I wanted to make this post because we have been getting a lot of questions lately regarding performance downpipes for the MazdaSpeed 3, Mazda3, and Mazda3 MPS.
Whenever you install a mod that significantly increases airflow (such as a downpipe), it is important to also tune your engine for this increased airflow. If you don’t, the ECU will still think that it has the stock downpipe and will inject fuel accordingly. This means that there is not enough fuel being injected to match with the increased airflow that is actually going into your engine. This causes a very lean condition, which can be very damaging to the engine because it increases the likelihood of detonation. If the ping sensor picks up on the detonation, it will cause the ECU to lower your boost in order to avoid further damage. You don’t want to flirt with overly lean conditions, this is how engines blow up.
Another thing to consider is specific to the Mazda3. For some reason, the stock turbo on the Mazda3 does not like having a catless downpipe. When there is a catless downpipe installed onto a Mazda3 or MazdaSpeed 3, the stock turbo tends to overheat and eventually experiences performance degradation and possibly complete failure. This is something we have observed on many many MazdaSpeed 3 cars that have come into our shop over the years. As a result, we HIGHLY discourage our customers from installing a catless downpipe onto their Mazda3 cars unless they are also putting in a different turbo as well.
OK, so that’s the bad news. It’s not all doom and gloom though. Depending on how long you have been driving around with the catless downpipe, your oil-change habits, your driving style, and your ambient heat levels; the stock turbo may still be in good working order.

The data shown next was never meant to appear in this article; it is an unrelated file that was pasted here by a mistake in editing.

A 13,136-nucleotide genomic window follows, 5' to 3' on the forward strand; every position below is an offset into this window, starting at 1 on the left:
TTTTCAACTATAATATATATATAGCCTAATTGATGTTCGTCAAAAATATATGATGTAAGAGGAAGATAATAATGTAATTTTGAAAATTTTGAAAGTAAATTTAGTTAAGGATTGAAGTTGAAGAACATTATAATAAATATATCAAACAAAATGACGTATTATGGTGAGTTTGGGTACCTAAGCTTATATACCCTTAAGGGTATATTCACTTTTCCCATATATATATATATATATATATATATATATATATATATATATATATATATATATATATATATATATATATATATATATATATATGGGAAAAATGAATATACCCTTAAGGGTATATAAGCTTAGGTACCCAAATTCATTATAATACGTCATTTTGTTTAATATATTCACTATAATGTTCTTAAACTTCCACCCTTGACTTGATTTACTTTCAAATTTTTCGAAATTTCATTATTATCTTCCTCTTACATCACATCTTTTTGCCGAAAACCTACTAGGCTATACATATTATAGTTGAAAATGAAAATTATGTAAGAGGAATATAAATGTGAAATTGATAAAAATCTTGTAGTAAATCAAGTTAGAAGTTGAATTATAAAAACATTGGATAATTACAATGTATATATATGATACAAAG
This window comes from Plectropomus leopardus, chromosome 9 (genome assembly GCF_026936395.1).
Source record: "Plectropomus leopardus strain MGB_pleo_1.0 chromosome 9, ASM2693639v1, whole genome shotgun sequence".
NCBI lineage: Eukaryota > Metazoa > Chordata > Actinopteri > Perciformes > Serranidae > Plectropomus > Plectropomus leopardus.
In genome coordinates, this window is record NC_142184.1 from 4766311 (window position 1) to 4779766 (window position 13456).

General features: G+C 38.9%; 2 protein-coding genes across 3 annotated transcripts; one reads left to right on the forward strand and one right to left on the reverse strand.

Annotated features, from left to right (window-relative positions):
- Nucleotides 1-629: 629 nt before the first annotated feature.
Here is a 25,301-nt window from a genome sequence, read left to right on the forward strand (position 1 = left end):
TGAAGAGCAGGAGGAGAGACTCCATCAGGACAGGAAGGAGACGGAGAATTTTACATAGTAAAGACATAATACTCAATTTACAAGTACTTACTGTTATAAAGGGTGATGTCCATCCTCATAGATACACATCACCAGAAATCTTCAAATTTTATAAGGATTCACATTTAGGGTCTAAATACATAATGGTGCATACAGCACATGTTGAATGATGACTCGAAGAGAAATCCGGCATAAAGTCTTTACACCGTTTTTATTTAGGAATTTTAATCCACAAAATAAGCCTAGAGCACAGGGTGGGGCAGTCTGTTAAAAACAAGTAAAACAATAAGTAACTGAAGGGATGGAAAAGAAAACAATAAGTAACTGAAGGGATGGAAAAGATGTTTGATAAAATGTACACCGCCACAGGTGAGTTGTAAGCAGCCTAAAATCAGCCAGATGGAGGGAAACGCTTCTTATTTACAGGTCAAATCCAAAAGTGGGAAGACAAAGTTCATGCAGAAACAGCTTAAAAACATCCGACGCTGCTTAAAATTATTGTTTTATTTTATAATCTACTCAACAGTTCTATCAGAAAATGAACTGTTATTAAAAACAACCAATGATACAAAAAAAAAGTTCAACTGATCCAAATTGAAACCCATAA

The first thing is to take off the catless downpipe and replace the stock downpipe. Then reset your ecu (disconnect your battery for a few minutes to an hour). Then drive it around for a while. This will allow the ECU to recalibrate itself back to the stock airflow levels. If you notice your performance improving, that means the turbo itself is probably still fine. If not, then you may need to rebuild or replace it.
Once you determine that your turbo is good (or replace it if it’s not), you can start adding power. To safely build power, the first thing we recommend is to do a tune. For the Mazda3, MazdaSpeed3, or Mazda3 MPS, we suggest the Cobb AccessPort. This is really the best bang for the buck. You can get around 9% increase in safe reliable daily-drivable power with just the stock car. The AccessPort is nice also because it acts as a diagnostic device, gauge cluster, and will help you to continually optimize your car’s tune as you add more upgrades. The Cobb AccessPort really is a wonderful tool and should be the first thing someone buys when they are looking to make power or increase efficiency.
If you want to add even more power, you can install a performance downpipe with a high-flow cat. You will also want to upgrade the fuel pump since the stock fuel pump will not be able to keep up with the increased demand for fuel. We recommend the Cobb high-flow-cat downpipe and cp-e high performance fuel pump. Once those parts are installed, be sure to reflash your ECU fuel map with the Cobb AccessPort.
You can also look at some supporting mods such as upgraded intake, intercooler, turbo inlet pipe, and engine mounts. These will all serve to give you increased performance or reliability.
Another thing to consider when driving a car tuned for performance is your fuel. We suggest using 93-octane gasoline. If you do not have 93-octane available in your area, then use whatever the best available grade of gasoline you have and adjust your tune accordingly. Better fuel reduces detonation and keeps your engine cleaner longer.
If you would like some more help, please feel free to give us a call. We are always happy to provide free advice and support to our blog readers. Our number is 561-395-5700. We are open Monday-Friday 10:00-6:00EST, and Saturday 12:00-4:00EST. If it is easier for you, we can also discuss your issue over email or through facebook at www.facebook.com/velocity.factor
Also, be sure to read our two-part article about stage-1 and stage-2 power upgrades for more details.